RAMADI, Iraq Iraqi security forces arrested a prominent Sunni Muslim lawmaker and supporter of anti-government protests in a raid on his home in the western province of Anbar, sparking clashes in which at least five people were killed, police sources said.
The violent arrest of Ahmed al-Alwani is likely to inflame tensions in Sunni-dominated Anbar, where protesters have been demonstrating against what they see as marginalisation of their sect by Prime Minister Nuri al-Maliki's Shi'ite-led government.
Alwani belongs to the Sunni-backed Iraqiya bloc and has been a strong critic of Maliki and an influential figure in the protest movement.
Police sources said a two-hour firefight broke out on Saturday when bodyguards and members of Alwani's tribe resisted police and soldiers who went to arrest Alwani on charges of "terrorism" from his house in the centre of the city of Ramadi.
They said those killed in the fighting included three of Alwani's bodyguards, his sister and his brother.
"Army troops with police special forces were trying to arrest Alwani from his house, but fierce fighting erupted. Five bodies, including one woman, were taken to Falluja hospital," one police source said.
No members of Alwani's family could immediately be reached to give their version of events. Parliament speaker Usama al-Nujaifi, a Sunni, called the operation a "blatant violation" of Iraq's constitution and a "dangerous precedent".
Lieutenant-General Ali Ghaidan, commander of Iraqi ground forces, told state television that security forces had also tried to arrest Alwani's brother Ali, whom he accused of involvement in attacks that killed Iraqi soldiers in Anbar.
Ali was killed in the fighting, as well as one Iraqi soldier, Ghaidan said.
"We treated Ahmed al-Alwani well. We told him that we had a warrant for his arrest, and arrested him," he said, adding that two of Alwani's bodyguards were wounded in the operation, which he said was carried out in accordance with the law.
Violence in Iraq is at its worst levels since 2006-7, when tens of thousands of people were killed in fighting between Sunnis and Shi'ites. Bombings, shootings and suicide attacks, many staged by al Qaeda militants, are a near-daily occurrence.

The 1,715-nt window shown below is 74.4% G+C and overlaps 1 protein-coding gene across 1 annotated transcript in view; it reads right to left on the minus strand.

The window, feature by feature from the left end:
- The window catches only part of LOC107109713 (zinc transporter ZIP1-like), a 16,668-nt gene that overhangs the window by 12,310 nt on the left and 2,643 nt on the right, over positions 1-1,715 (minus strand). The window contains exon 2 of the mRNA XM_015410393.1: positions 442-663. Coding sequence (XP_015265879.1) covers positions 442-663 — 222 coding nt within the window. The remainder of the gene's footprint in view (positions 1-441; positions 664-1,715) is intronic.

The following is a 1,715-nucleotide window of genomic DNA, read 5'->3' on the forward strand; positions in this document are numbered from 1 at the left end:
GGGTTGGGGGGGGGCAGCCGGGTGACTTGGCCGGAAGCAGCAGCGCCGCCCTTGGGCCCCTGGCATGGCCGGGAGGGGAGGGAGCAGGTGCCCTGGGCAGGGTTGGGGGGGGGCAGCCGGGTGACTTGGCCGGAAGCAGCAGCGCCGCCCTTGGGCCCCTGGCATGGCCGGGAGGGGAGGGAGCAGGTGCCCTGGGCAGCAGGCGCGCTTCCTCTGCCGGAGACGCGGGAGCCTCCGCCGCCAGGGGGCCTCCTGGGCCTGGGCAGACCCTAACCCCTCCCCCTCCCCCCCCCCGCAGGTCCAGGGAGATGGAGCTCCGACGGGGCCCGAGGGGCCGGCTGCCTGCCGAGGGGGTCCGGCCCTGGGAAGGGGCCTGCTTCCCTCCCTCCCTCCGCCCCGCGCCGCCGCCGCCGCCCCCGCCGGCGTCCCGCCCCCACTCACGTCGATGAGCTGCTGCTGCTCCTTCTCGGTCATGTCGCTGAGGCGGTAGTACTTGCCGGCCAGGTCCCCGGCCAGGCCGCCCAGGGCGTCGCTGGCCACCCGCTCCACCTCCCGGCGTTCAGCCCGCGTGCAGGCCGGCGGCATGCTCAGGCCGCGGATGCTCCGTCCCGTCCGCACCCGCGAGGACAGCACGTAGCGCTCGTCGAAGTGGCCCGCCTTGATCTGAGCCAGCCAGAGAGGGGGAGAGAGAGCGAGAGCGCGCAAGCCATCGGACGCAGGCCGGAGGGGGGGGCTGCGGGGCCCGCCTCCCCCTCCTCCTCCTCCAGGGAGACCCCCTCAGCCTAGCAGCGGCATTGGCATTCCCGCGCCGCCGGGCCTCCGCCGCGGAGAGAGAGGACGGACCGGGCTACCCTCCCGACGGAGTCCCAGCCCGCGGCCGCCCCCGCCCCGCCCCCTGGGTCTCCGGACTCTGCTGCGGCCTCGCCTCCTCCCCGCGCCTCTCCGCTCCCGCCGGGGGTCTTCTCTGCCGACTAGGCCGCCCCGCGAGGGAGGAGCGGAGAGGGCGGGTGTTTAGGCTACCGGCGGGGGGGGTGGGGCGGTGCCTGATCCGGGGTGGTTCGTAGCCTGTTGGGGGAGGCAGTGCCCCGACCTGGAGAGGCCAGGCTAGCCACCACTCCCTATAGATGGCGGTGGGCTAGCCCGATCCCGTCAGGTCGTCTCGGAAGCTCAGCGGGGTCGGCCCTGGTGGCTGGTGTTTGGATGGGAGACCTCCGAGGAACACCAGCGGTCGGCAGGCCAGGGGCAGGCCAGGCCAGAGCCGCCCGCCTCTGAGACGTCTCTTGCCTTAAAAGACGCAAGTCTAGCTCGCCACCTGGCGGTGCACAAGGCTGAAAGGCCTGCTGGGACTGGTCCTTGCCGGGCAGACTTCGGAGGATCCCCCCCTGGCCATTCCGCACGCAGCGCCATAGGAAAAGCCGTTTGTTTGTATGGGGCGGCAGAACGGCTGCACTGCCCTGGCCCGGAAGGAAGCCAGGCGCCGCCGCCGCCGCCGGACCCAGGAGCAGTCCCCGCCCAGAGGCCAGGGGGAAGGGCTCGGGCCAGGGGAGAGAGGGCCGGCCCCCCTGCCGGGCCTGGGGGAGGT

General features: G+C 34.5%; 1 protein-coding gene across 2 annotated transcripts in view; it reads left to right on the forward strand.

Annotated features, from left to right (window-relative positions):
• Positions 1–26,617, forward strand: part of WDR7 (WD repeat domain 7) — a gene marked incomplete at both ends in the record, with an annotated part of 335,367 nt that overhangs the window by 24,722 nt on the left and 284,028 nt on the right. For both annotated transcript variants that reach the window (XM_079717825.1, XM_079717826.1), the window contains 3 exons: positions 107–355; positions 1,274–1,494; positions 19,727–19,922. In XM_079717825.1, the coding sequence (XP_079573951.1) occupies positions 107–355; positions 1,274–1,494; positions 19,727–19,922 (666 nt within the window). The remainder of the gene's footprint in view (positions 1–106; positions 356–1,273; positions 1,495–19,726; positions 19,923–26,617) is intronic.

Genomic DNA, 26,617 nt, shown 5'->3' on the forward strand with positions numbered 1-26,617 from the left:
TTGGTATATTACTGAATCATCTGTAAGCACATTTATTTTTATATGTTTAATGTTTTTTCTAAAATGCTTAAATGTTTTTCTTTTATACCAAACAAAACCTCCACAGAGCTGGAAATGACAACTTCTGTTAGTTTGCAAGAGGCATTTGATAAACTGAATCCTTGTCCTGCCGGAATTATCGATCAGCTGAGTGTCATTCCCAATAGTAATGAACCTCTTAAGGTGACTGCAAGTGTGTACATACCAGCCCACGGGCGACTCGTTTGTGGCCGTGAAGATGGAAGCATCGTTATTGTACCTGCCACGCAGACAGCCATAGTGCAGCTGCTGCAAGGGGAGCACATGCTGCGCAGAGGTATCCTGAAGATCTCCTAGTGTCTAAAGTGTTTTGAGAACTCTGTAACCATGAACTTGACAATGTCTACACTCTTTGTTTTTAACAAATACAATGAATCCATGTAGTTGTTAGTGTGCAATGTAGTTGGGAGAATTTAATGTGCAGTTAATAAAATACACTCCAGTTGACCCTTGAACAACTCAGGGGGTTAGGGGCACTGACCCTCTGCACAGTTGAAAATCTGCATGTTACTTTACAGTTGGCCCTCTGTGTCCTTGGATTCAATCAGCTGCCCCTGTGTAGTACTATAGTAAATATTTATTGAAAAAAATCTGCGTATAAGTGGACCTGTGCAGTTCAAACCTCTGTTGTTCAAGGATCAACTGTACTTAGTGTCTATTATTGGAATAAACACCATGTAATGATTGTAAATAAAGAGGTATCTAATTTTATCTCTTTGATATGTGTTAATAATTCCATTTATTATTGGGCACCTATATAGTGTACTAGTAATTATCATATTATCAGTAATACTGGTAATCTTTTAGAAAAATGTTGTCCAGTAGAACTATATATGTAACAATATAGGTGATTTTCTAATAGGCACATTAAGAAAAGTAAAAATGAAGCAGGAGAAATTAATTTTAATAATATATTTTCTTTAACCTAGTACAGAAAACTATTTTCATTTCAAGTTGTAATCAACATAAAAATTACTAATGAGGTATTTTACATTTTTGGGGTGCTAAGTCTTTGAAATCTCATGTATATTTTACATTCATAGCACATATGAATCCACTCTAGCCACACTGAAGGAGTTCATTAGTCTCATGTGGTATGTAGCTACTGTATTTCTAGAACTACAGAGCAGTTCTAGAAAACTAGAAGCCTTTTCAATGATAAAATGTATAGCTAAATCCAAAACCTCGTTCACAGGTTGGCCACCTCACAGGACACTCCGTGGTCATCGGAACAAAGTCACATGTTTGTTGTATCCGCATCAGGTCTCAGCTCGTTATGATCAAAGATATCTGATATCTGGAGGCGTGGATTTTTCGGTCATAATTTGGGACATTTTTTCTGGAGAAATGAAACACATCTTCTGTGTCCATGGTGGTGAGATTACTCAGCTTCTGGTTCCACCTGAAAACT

The Iraqi army this week launched a major operation in desert areas of Anbar, a province that makes up a third of Iraq's territory and is populated mainly by Sunnis, to flush out al Qaeda-linked militants who have gained a foothold there.
Another potential flashpoint is around Sunni protests that have been held in Anbar since December last year. In a statement on state television on Friday, Maliki said it would be the "last Friday" the protests and sit-ins would be allowed to continue.
The military campaign and the arrest of Alwani may help Maliki boost his popularity in the eyes of Shi'ites who had called on him to crack down on al Qaeda and on politicians they accused of encouraging violence. Elections are due in April.
Many Sunnis in the region are meanwhile likely to see Alwani's arrest as another example of what they portray as a crackdown against minority Sunni leaders.
A photo of the arrested lawmaker posted on Maliki's Facebook page purportedly showed Alwani after the arrest with a white bandage wrapped around his abdomen.
Authorities imposed a curfew in Anbar province after the arrest, security sources said. A convoy of army tanks, armoured vehicles and Humvees began to arrive in Ramadi by midday.
But scores of people took to the streets carrying guns to defy the curfew, a Reuters witness said.
Adnan al-Muhanna, leader of the al-Bu Alwan tribe, a major Sunni tribe in Anbar to which Alwani belongs, called on the government to release Alwani within 12 hours.
"Otherwise we will not be able to restrain the angry masses and that could lead to undesired consequences," he told Reuters.
Anbar's provincial council held an urgent session and called for Alwani's release and an investigation into the death of his brother, a copy of a statement seen by Reuters said.
The statement also called on all parties to exercise restraint and urged parliament to intervene and defuse tension. (Reporting by Kamal Namaa in Ramadi and Ahmed Rasheed in Baghdad; Writing by Alexander Dziadosz; Editing by Rosalind Russell and David Evans)
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